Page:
travellers, so that when they experience a Sofitel Luxury Hotel
in Australia, they can take comfort in the fact they can expect the
same high levels of service, design and product wherever they stay
with Sofitel in over 40 countries. Being French-owned we certainly
leverage our French heritage and take pride in the French elegance
that Sofitel offers. Daily rituals, from food and beverage to polishing
the Sofitel Name Plate each morning, and the evening candle lighting
ceremony are all a way of embracing our French traditions while
enhancing the guest experience.
• Considering the high level of competition in the tourism
industry as well as increasingly demanding guest expectations,
to what extent is the guest experience important to Accor’s
business model?
We have an obsessive approach to customer service and the
guest experience is absolutely at the core of our business. Warmly
welcoming people into our hotels is what gets us out of bed in the
morning and we continually strive to not only meet, but exceed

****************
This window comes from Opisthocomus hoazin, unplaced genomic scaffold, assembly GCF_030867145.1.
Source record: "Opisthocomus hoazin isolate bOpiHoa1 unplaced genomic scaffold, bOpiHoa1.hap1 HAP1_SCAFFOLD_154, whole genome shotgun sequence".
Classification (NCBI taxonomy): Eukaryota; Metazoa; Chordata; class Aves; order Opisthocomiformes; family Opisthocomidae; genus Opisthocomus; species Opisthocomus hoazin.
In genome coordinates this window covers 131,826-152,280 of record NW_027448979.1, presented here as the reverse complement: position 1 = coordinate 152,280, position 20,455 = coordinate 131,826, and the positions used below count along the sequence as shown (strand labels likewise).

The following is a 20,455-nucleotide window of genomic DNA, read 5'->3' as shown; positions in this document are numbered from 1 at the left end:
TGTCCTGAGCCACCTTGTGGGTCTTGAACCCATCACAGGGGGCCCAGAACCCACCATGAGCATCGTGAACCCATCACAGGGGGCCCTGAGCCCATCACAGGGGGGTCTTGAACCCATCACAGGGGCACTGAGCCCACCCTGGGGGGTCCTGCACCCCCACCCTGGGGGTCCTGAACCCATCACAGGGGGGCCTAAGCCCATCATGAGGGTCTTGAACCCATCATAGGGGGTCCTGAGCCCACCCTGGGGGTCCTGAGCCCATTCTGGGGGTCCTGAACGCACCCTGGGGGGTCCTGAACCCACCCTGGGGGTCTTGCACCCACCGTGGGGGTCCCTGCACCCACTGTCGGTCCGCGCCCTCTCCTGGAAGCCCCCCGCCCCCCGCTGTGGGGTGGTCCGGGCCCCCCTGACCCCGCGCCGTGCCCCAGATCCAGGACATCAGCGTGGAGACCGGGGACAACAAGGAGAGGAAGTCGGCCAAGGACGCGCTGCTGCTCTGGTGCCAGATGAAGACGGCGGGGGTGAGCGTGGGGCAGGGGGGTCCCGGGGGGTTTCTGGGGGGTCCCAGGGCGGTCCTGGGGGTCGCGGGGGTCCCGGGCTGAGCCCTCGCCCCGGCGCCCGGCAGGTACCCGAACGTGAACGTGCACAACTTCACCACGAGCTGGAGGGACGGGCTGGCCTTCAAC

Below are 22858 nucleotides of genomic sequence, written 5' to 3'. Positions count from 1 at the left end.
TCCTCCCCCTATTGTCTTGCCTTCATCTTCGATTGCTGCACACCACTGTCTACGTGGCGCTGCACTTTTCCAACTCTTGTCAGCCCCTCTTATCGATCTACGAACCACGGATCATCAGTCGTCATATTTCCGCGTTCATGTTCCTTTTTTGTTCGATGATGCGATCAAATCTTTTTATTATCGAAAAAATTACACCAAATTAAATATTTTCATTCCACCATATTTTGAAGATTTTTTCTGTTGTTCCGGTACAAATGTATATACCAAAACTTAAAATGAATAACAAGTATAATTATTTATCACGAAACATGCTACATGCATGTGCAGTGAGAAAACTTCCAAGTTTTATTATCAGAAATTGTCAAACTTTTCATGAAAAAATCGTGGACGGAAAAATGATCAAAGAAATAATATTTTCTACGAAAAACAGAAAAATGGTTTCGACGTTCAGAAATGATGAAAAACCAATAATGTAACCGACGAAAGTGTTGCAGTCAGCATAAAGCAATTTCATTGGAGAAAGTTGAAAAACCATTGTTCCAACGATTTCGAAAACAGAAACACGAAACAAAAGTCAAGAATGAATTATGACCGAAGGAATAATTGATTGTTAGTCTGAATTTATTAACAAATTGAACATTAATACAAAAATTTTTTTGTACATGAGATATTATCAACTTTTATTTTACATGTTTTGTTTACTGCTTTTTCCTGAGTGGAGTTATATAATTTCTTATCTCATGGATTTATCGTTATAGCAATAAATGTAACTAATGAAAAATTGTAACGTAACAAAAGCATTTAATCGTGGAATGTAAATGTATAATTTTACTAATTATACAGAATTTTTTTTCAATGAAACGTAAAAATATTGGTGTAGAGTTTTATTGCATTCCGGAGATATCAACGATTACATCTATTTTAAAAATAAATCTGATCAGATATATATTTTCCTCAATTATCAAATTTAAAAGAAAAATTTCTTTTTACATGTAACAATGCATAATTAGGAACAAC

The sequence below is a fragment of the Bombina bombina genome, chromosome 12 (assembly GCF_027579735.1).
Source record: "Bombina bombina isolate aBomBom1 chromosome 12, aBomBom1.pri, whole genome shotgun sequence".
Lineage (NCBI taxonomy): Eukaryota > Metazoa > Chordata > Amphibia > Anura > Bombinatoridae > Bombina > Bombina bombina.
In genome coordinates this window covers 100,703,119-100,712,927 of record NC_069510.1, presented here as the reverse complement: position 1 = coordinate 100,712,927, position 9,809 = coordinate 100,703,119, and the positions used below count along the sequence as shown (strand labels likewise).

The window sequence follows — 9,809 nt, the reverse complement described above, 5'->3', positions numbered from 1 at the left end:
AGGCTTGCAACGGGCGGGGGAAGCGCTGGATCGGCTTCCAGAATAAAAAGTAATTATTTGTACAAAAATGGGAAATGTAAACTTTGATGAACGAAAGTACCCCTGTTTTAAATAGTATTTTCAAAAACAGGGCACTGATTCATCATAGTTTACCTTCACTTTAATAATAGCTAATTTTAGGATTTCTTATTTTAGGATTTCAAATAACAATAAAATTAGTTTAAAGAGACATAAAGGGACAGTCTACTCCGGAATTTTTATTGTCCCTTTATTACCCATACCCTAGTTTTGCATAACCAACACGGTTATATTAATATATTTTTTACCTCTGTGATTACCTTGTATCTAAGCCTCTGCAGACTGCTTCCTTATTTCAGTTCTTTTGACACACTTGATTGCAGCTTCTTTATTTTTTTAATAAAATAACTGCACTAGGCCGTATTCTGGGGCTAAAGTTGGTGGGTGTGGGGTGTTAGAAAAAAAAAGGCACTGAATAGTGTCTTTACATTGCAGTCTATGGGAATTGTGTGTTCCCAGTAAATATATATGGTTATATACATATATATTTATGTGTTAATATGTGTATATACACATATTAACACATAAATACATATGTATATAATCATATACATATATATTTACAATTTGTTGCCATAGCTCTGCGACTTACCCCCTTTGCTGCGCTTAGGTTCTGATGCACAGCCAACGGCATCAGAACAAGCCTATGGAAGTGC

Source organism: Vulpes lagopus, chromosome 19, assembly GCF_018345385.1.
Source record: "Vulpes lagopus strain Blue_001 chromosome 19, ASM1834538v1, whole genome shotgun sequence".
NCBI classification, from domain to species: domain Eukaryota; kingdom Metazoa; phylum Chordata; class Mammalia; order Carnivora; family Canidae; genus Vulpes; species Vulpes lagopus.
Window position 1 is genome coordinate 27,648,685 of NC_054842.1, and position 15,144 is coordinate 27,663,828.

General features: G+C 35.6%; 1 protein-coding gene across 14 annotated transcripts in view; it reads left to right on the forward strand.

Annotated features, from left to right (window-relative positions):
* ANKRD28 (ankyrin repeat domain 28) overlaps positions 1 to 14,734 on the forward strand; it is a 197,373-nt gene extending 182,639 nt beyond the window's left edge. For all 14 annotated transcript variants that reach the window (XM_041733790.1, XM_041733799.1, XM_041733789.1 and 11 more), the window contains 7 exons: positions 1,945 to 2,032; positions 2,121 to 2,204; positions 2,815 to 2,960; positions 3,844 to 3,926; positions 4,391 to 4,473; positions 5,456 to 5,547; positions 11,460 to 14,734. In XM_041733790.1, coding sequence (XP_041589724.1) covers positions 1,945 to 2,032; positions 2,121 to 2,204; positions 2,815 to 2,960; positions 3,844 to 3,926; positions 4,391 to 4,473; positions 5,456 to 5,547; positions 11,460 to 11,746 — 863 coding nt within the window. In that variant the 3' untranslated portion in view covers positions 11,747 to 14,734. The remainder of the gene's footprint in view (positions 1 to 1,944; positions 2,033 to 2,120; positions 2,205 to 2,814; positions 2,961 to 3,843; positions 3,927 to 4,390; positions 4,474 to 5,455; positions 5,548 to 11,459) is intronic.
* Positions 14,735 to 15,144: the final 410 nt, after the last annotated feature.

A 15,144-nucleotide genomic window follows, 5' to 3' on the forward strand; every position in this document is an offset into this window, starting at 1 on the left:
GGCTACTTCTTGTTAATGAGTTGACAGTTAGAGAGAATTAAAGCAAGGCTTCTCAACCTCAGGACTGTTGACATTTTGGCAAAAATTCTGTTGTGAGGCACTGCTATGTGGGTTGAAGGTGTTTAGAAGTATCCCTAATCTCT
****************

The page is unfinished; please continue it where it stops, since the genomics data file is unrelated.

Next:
our guests’ expectations. . Many businesses talk about issues
such as emotional engagement, connectivity, social media and
individualisation, but AccorHotels is the first hotel group in Australia
to design an innovative programme which has already begun to
redefine hospitality service. We have recognised that the landscape
of customer behaviour has changed, and so we have empowered
our teams to have the confidence and ability to animate guest
engagement in a fundamentally different way. Our staff are committed
to making genuine and heartfelt connections with our guests and
this really sets us apart from our competitors. We also believe that